A lawyer who has said she represents McLoone earlier this week said he had done nothing wrong. But on Saturday, after Noone confirmed the criminal investigation, defense attorney Melissa McCafferty of Coatesville said she was out of town and could not comment on the matter.
News of the investigation comes as the church is still dealing with fallout from a number of high-profile cases involving criminal misdeeds — charged and otherwise — involving priests in Pennsylvania.
Last month, a state grand jury report found hundreds of Catholic priests abused thousands of children since the 1940s — and that church officials covered those activities up to prevent scandal and keep the priests themselves from facing criminal charges.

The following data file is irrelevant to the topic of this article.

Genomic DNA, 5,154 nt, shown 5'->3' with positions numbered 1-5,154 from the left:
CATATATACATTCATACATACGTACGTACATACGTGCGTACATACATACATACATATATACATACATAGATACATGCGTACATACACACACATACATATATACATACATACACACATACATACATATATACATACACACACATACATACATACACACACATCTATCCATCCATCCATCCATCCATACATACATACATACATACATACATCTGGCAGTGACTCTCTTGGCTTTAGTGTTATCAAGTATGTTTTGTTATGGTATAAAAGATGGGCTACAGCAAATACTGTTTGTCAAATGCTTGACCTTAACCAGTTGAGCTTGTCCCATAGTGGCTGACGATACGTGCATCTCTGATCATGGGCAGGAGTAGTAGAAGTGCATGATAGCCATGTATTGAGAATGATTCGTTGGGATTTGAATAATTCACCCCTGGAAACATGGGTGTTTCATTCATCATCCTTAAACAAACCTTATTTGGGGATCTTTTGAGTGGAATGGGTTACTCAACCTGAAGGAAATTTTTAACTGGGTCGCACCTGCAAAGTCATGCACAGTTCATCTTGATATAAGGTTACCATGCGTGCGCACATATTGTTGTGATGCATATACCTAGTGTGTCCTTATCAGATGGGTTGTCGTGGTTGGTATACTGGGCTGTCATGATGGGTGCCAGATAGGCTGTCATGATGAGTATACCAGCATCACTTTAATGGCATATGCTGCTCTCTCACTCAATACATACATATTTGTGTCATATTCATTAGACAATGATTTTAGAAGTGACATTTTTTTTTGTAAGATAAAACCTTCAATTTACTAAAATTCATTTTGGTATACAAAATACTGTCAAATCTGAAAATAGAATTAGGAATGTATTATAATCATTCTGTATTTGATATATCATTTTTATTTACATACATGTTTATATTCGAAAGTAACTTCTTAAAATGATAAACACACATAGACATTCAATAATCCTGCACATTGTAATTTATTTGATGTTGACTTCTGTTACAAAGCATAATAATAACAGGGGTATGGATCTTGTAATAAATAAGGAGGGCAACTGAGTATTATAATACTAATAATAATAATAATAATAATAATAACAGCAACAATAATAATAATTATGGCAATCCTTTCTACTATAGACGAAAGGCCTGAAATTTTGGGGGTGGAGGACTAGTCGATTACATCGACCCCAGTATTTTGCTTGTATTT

State Attorney General Josh Shapiro released the report that identified more than 300 Roman Catholic priests who sexually abused more than 1,000 children over decades with acts ranging from groping and masturbation to rape. This grand jury was convened by Shapiro’s office in 2016 for the purpose of reviewing cases involving the Allentown, Erie, Greensburg, Harrisburg, Pittsburgh and Scranton dioceses.
Also last month, a Delaware County priest who faced drug charges after a package containing illegal substances was delivered to his parish was deemed “not suitable for ministry” by the archdiocese. The move against Monsignor Gregory J. Parlante, who served as pastor at St. Cornelius Church in Chadds Ford until spring 2017, was announced by he archdiocese at the same time it also placed a similar tag on he Rev. Andrew McCormick, who has faced allegations of child abuse. McCormick had served at parishes in the Port Richmond section of Philadelphia and Bridgeport.